RANKL-RANK-OPG axis and osteoimmunology

The RANKL-RANK-OPG axis is an important signaling system functioning both in bone and immune cell communication. RANKL expressed on T cells or soluble forms of RANKL are able to induce matured osteoclasts. RANK is also expressed on dendritic cells, and RANKL activates dendritic cells by binding to RANK. RANKL/RANK signaling inhibited apoptosis of dendritic cells, resulting in an increase in dendritic cell-mediated T cell proliferation in a mixed leukocyte reaction [36]. OPG is expressed on monocytes, T cells and B cells [37]. Interestingly, cytokines stimulating the osteoclastogenesis, such as IL-1β, IL-6, IL-17, and TNF-α increased the expression of RANKL with decrease of OPG expression in osteoblasts [37]. These findings suggest that RANKL-RANK-OPG axis may regulates immune responses. More recently, RANKL-RANK-OPG axis has been reported to be involved in the pathogenesis of degenerative bone diseases, such as rheumatoid arthritis and psoriatic arthritis, post menopausal osteoporosis, and bone metastasis [37, 38]. Novel strategic treatments are emerging that are based on an understanding of the functional status of the OPG/RANK/RANKL triad.

TGF-β1 and mesenchymal stem cells

MSCs are muitipotent progenitor cells that have the ability to differentiate into mesenchymal lineages, including osteoblasts (bone), chondrocytes (cartilage) and adipocytes [39]. The differentiation, and function of MSCs can be regulated by TGF-β1. For example, TGF-β1 stimulates the proliferation of MSCs and promotes their differentiation into chondrocytes [40]. TGF-β1 promotes chondrogenesis as well as the early phase of osteogenesis, however in the absence of BMPs, TGF-β1 is unable to promote differentiation of MSCs into osteoblasts as described previously [27].

MSCs have potent immunosuppressive effects through cell-to-cell contact and by secreting soluble factors. They have a clear potential for clinical application for the repair of damaged tissue [41] and in the therapy of autoimmune diseases and chronic inflammation [42]. Soluble factors secreted by MSCs include indoleamine 2,3-dioxygenase (IDO), prostaglandin E2 (PGE2), and TGF-β which all plays a major role in MSC-mediated suppression of T cell proliferation induced by mitogens or alloantigens [43, 44]. IDO metabolizes tryptophan to kynurenine, which causes depletion of local tryptophan and reduction of lymphocyte proliferation [45, 46]. PGE2 is a powerful mediator that inhibits T cell mitogenesis and IL-2 production [47]. Park et al. recently reported that TGF-β1-transduced MSCs, but not control MSCs, suppressed the development of type II collagen-induced arthritis (CIA). In vivo treatment with TGF-β-transduced MSCs reduced bone erosion and cartilage destruction by suppressing type II collagen-specific T cell proliferation, by down-regulating proinflammatory cytokine production (IL-6, TNF-α, and IL-17), and by increasing the number of type II collagen-specific CD4+Foxp3+ Tregs in the spleen [48]. These findings suggested that TGF-β produced by MSCs in vivo could play a key role in peripheral tolerance and bone repair.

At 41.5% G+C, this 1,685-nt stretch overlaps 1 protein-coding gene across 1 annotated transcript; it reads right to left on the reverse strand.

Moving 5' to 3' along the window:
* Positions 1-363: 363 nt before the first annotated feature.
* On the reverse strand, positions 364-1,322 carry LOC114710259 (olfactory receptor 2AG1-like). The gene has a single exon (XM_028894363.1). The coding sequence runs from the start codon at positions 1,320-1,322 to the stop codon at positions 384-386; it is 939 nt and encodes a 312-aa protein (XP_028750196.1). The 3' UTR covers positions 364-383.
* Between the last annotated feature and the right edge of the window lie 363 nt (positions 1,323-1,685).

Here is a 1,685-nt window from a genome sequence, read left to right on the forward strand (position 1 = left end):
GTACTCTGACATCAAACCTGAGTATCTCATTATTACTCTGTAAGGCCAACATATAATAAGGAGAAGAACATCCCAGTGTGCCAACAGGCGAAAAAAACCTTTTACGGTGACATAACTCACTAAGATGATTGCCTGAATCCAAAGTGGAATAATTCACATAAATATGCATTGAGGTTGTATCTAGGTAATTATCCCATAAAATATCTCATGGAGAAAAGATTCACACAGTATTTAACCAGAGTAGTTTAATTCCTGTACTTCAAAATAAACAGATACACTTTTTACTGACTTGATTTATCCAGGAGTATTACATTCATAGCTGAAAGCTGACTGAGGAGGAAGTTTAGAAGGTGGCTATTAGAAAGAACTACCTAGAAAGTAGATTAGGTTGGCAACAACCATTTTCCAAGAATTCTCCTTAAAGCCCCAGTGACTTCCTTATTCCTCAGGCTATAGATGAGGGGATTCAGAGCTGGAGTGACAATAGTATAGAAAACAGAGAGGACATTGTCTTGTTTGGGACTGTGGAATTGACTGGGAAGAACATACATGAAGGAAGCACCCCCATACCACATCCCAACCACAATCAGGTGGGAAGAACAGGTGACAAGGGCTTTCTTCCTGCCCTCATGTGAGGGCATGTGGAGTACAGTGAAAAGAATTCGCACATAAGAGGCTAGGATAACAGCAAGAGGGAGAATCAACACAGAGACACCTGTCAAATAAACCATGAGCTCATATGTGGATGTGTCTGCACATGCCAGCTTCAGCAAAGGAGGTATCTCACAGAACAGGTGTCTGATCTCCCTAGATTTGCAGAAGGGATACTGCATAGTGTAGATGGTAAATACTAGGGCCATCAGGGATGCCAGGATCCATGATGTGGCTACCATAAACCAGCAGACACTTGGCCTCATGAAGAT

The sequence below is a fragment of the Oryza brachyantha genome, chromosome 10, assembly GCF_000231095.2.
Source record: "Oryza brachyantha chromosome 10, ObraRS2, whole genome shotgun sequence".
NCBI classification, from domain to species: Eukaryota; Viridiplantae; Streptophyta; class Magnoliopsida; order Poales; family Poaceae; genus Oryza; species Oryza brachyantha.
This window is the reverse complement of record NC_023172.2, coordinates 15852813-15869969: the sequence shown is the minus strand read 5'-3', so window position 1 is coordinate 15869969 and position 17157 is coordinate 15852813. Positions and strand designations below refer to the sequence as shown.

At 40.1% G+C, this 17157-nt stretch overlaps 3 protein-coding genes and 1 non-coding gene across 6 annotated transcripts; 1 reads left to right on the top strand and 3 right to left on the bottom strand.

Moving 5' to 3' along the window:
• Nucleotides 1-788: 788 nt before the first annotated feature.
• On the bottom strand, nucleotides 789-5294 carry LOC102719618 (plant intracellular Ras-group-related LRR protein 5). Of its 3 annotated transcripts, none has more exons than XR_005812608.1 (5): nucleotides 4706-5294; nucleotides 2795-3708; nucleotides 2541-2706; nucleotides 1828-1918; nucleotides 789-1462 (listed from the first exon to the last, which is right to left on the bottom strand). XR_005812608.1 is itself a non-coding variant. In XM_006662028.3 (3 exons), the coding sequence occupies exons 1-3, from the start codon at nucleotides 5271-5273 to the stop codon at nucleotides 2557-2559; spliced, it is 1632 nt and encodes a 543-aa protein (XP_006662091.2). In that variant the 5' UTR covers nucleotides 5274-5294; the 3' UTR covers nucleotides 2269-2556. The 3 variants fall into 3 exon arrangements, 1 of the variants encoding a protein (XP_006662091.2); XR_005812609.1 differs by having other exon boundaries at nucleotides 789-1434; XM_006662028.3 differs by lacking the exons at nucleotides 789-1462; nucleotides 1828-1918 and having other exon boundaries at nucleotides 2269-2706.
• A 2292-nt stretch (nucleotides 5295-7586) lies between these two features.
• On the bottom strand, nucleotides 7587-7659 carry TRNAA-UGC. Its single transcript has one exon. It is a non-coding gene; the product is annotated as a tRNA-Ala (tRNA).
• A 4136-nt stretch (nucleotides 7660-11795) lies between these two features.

TGF-β And hematopoietic stem cells in bone marrow

Hematopoiesis is the formation of blood cellular components (red blood cells, white blood cells, and platelets), and critical to maintain their number in the peripheral circulation. Hematopoietic stem cells (HSCs) reside and self-renew in the bone marrow (BM) niche, and have the unique ability to give rise to all of the different mature blood cell types. The term ‘BM niche’ was introduced in the 1980s to define the spatial and temporal structure harboring stem cells [49]. Many different cell types have been characterized as contributing to the formation of HSC BM niches, such as osteoblasts, endothelial cells, MSCs, and reticular cells [50]. In the BM niche, most of the HSCs are kept in hibernation or undifferentiated states and few cells are recruited into the cell cycle at long intervals, on average every 1 to 2 months [51]. Tight regulation of HSCs’ proliferation and differentiation is vital to retain the high quality of HSCs. This process is also critical to avoid autoimmune diseases or hematologic malignancy triggered by abnormal HSCs released from BM to periphery. HSCs outside the niche do not self-renew and commence the process of differentiation to produce mature blood cells [51], indicating that the presence of BM niche is critical for HSCs homeostasis.